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Allergy. 1995 Aug;50(8):683-8.

Effect of terfenadine and budesonide on nasal symptoms, olfaction, and nasal airway patency following allergen challenge.

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Institute of Environmental and Occupational Medicine, University of Aarhus, Denmark.


The study investigated the effect of the oral H1-blocker terfenadine on allergen challenge in subjects with nasal allergy in comparison with the topical steroid, budesonide. A randomized, placebo-controlled, double-blind, crossover study with 3 experimental days was performed outside the pollen season. Seventeen nonsmokers with hay fever (symptoms, positive skin prick test, and RAST against timothy) were treated for 14 days before each experimental day, where the response to nasal challenge with four different concentrations of timothy was measured every 15 min for 6 h. The nasal cavity dimensions were measured by acoustic rhinometry and the olfactory function as the threshold for the sense of smell of butanol. Nasal symptoms were determined by questionnaires. Both terfenadine and budesonide dry powder had an effect on the hay fever symptoms during nasal pollen challenge. Terfenadine was more efficient than budesonide against histamine-mediated symptoms such as sneezing and itching. Budesonide increased nasal airway dimensions better than terfenadine (P < 0.01). A marked effect of budesonide was seen 1-2 h after challenge, suggesting an effect on "early late phase" reaction in the nose. In 7/17 subjects, a significant (P < 0.05) improvement of olfactory function after budesonide treatment was seen. In conclusion, topical steroid (budesonide) is superior to antihistamine (terfenadine) in treatment of nasal congestion in hay fever, especially for the postchallenge reaction, and may, in some cases, relieve the decreased sense of smell during pollen challenge.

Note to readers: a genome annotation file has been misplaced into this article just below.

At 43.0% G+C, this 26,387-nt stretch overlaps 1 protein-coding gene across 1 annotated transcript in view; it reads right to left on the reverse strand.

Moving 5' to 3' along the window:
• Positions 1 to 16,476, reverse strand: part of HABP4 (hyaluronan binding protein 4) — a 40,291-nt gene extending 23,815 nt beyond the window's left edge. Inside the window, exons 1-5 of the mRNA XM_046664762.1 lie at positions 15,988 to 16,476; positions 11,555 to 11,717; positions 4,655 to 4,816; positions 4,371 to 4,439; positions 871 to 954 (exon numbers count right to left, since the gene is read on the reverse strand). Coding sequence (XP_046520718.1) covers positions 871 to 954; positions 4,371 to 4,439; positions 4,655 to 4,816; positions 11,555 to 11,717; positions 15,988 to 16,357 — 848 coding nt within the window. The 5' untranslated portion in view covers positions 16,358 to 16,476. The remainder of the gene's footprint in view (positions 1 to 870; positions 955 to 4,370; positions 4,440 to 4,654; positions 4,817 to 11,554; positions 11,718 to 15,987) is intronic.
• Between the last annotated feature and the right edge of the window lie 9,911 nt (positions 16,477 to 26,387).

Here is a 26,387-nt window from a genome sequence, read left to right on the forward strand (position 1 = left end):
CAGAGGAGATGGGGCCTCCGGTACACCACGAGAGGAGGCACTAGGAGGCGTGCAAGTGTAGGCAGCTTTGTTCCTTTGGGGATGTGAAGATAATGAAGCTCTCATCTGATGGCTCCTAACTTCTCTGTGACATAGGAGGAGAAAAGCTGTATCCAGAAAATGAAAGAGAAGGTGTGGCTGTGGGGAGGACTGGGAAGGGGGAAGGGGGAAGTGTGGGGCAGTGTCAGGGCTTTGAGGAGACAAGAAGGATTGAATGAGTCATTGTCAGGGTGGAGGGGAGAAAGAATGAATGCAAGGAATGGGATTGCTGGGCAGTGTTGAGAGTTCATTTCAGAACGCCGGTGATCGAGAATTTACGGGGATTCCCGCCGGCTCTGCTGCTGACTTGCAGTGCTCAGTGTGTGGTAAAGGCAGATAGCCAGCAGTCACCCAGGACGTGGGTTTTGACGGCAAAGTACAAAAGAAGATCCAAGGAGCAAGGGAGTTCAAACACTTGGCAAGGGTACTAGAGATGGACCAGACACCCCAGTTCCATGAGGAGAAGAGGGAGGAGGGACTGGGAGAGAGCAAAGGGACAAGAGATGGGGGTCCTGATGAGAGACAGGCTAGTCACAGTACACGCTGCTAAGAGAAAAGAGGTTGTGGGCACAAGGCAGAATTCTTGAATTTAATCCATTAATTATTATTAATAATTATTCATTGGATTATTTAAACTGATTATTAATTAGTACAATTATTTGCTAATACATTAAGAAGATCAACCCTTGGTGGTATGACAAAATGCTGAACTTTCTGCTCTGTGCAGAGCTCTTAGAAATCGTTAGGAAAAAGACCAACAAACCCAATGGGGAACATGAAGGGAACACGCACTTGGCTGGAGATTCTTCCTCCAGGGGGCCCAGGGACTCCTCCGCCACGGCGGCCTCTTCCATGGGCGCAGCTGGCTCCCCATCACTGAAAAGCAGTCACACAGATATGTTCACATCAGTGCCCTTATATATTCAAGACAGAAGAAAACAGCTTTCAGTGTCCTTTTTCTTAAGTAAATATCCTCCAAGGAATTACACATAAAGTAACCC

[Indexed for MEDLINE]

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